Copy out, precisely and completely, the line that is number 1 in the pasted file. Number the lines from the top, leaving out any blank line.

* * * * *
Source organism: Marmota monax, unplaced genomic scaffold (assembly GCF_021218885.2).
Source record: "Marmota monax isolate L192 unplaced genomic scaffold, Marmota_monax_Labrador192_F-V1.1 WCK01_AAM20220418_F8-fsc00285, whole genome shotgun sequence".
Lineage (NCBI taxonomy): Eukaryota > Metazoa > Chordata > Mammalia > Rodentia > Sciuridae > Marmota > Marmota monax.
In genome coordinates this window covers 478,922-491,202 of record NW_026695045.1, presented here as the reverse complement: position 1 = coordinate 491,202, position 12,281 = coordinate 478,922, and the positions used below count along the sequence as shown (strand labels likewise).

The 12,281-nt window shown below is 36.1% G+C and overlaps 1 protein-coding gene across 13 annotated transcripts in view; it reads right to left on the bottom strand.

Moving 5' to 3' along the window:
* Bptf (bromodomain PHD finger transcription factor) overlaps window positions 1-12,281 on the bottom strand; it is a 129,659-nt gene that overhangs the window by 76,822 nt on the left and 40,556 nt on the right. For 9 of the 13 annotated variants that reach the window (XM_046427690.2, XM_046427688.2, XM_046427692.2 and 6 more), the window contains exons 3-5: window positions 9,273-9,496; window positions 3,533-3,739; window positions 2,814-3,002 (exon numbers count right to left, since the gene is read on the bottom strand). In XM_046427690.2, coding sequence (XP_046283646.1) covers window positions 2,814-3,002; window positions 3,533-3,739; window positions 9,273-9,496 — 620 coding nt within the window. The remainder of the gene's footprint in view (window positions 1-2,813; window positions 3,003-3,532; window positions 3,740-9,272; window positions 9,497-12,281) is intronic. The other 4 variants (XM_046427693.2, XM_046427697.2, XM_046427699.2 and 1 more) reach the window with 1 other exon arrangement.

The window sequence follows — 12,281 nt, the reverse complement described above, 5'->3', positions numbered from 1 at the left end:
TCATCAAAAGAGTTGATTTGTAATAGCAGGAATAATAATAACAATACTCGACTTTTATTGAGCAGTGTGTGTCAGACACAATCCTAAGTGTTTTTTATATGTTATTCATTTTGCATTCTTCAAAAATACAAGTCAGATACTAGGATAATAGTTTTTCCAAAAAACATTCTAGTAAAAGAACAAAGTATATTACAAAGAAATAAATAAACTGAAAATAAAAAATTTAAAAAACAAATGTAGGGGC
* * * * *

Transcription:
Source organism: Marmota monax, unplaced genomic scaffold (assembly GCF_021218885.2).